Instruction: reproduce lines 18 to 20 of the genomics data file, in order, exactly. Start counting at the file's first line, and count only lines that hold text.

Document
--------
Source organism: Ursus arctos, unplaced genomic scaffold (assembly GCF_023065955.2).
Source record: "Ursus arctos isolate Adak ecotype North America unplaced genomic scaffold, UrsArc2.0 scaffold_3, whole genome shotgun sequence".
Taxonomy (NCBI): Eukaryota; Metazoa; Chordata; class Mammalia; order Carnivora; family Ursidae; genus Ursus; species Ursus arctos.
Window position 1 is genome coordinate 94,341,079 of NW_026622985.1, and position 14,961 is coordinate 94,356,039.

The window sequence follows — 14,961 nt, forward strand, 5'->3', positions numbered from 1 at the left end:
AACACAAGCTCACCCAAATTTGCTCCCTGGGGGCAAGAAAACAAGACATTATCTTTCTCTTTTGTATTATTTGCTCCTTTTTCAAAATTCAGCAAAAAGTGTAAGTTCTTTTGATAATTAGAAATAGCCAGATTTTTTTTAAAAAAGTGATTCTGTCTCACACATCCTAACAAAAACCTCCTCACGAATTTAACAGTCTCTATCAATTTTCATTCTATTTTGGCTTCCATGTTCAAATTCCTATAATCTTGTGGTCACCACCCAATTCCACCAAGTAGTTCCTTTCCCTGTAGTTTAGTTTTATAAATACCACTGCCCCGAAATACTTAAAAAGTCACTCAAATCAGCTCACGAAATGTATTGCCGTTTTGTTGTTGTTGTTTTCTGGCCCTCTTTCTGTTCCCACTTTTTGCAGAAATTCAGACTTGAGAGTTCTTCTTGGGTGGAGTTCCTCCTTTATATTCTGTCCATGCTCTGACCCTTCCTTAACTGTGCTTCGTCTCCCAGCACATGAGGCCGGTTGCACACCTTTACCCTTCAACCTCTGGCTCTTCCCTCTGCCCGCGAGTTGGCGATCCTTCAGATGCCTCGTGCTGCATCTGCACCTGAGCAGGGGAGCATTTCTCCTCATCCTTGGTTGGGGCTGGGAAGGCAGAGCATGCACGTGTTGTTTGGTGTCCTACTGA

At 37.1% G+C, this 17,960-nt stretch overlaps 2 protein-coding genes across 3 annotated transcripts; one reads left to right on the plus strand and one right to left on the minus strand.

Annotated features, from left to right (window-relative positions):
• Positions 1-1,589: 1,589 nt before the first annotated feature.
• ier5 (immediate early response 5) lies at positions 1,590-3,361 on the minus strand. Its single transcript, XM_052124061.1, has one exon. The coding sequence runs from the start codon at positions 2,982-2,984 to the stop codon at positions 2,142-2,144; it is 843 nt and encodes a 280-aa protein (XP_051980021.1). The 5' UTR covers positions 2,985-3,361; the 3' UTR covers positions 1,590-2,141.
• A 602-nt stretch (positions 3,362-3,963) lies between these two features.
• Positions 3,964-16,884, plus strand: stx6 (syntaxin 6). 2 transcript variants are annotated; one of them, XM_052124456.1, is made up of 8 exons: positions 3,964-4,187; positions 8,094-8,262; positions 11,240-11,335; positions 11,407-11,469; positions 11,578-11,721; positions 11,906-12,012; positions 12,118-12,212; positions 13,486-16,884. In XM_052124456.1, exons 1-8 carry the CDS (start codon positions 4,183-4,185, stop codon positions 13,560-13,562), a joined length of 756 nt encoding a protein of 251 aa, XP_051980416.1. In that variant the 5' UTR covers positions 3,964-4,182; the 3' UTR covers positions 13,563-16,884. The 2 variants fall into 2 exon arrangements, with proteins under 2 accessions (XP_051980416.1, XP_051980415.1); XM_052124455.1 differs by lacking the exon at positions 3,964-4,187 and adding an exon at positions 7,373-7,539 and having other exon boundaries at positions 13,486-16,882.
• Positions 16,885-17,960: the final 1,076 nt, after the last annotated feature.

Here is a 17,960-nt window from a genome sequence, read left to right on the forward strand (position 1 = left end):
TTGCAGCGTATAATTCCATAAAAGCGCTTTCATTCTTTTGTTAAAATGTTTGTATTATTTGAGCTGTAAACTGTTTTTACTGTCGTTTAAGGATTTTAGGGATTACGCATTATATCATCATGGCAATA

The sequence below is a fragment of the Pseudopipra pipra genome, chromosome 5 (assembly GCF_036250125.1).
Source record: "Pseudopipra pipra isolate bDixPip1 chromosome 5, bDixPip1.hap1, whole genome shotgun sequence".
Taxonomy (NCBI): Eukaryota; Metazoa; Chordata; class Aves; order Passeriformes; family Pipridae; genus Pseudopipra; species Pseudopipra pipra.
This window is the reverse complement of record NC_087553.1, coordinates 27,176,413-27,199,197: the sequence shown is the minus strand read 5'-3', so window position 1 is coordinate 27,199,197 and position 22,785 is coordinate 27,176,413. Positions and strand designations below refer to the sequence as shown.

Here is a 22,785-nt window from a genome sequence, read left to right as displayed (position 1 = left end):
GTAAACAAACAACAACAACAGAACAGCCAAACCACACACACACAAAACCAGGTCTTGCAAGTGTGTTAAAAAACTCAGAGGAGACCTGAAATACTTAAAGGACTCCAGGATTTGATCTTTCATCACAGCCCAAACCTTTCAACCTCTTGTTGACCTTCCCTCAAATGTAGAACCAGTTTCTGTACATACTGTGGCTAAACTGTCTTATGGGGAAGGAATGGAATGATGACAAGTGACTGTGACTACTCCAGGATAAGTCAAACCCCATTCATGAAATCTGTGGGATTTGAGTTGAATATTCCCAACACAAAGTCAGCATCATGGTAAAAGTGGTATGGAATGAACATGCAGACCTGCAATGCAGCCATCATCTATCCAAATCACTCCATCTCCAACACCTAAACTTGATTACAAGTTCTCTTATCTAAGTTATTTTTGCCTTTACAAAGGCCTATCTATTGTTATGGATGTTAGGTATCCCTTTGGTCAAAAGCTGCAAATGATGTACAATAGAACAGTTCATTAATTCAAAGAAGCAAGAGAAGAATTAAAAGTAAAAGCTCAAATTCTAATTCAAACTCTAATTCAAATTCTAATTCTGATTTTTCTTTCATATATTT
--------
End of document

Taxonomy (NCBI): Eukaryota; Metazoa; Chordata; class Aves; order Passeriformes; family Pipridae; genus Pseudopipra; species Pseudopipra pipra.
This window is the reverse complement of record NC_087553.1, coordinates 27,176,413-27,199,197: the sequence shown is the minus strand read 5'-3', so window position 1 is coordinate 27,199,197 and position 22,785 is coordinate 27,176,413. Positions and strand designations below refer to the sequence as shown.

Here is a 22,785-nt window from a genome sequence, read left to right as displayed (position 1 = left end):